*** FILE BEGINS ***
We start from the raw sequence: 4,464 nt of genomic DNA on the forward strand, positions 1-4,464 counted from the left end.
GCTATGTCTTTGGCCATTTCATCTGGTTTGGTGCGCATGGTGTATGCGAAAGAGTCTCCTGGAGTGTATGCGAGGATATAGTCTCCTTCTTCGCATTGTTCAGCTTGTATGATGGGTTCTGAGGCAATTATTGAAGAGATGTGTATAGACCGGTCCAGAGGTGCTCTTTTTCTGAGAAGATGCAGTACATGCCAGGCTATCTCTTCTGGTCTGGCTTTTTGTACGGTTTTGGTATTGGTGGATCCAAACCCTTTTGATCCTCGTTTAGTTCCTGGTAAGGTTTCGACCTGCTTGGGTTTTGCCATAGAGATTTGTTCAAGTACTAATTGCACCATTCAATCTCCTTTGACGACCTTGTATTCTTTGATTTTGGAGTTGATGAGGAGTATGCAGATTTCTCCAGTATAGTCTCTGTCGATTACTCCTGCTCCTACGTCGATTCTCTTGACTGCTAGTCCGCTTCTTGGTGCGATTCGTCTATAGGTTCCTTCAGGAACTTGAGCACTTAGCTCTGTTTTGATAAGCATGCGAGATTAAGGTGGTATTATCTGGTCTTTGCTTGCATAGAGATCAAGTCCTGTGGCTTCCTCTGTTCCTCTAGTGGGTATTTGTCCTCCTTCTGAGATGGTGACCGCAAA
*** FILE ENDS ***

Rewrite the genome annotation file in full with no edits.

We start from the raw sequence: 4,464 nt of genomic DNA on the forward strand, positions 1-4,464 counted from the left end.
GCTATGTCTTTGGCCATTTCATCTGGTTTGGTGCGCATGGTGTATGCGAAAGAGTCTCCTGGAGTGTATGCGAGGATATAGTCTCCTTCTTCGCATTGTTCAGCTTGTATGATGGGTTCTGAGGCAATTATTGAAGAGATGTGTATAGACCGGTCCAGAGGTGCTCTTTTTCTGAGAAGATGCAGTACATGCCAGGCTATCTCTTCTGGTCTGGCTTTTTGTACGGTTTTGGTATTGGTGGATCCAAACCCTTTTGATCCTCGTTTAGTTCCTGGTAAGGTTTCGACCTGCTTGGGTTTTGCCATAGAGATTTGTTCAAGTACTAATTGCACCATTCAATCTCCTTTGACGACCTTGTATTCTTTGATTTTGGAGTTGATGAGGAGTATGCAGATTTCTCCAGTATAGTCTCTGTCGATTACTCCTGCTCCTACGTCGATTCTCTTGACTGCTAGTCCGCTTCTTGGTGCGATTCGTCTATAGGTTCCTTCAGGAACTTGAGCACTTAGCTCTGTTTTGATAAGCATGCGAGATTAAGGTGGTATTATCTGGTCTTTGCTTGCATAGAGATCAAGTCCTGTGGCTTCCTCTGTTCCTCTAGTGGGTATTTGTCCTCCTTCTGAGATGGTGACCGCAAA